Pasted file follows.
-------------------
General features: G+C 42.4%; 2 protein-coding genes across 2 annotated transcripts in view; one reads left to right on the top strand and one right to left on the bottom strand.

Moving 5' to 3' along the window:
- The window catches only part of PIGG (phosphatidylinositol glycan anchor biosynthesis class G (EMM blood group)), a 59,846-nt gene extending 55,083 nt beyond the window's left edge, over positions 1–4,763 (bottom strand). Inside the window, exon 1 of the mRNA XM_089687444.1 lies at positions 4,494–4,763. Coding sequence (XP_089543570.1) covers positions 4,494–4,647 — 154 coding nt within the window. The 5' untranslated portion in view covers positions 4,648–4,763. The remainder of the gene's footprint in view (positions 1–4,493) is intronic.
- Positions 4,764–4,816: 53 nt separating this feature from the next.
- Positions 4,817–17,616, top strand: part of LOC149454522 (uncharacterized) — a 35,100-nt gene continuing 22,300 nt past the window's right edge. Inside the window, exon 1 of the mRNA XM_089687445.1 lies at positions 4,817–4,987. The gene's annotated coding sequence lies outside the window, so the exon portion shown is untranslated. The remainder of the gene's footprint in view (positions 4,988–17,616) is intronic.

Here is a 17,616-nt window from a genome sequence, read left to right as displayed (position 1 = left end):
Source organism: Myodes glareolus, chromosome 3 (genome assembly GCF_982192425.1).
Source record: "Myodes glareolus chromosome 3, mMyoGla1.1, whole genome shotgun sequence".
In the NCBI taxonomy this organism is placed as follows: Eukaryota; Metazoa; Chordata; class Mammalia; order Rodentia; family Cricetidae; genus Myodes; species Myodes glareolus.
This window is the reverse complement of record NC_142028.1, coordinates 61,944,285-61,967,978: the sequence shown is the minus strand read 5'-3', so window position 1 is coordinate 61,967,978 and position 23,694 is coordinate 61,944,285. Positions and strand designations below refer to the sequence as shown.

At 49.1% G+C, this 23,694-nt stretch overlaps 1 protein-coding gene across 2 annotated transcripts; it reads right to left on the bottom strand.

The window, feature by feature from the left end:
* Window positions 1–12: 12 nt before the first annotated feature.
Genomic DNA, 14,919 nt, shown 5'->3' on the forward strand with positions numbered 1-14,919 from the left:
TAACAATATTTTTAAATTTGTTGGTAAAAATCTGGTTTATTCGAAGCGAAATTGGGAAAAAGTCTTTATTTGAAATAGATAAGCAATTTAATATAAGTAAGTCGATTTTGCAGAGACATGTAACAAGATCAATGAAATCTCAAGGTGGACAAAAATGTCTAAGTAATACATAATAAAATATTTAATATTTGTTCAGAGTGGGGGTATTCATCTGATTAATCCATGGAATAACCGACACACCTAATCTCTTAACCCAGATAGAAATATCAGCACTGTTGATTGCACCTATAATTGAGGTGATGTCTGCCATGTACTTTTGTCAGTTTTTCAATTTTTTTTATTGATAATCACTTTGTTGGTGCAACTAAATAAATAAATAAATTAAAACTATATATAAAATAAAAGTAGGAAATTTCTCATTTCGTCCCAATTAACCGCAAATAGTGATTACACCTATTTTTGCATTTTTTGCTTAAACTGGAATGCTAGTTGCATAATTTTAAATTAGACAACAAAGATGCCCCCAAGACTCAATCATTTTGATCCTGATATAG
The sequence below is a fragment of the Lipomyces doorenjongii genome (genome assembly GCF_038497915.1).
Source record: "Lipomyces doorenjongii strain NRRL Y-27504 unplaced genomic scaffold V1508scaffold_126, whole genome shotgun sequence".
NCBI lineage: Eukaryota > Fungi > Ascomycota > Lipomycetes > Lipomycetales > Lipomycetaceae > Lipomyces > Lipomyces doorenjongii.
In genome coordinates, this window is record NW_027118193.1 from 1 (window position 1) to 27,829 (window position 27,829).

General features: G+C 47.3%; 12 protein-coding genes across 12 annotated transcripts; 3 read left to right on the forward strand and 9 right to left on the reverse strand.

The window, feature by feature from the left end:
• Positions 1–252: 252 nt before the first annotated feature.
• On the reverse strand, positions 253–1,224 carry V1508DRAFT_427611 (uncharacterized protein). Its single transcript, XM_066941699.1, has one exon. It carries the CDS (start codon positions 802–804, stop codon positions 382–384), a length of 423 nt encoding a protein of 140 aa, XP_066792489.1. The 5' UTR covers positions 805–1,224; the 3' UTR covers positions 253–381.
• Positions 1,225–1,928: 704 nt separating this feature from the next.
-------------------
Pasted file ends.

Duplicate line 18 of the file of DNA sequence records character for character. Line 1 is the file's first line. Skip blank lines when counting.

NCBI lineage: Eukaryota > Fungi > Ascomycota > Lipomycetes > Lipomycetales > Lipomycetaceae > Lipomyces > Lipomyces doorenjongii.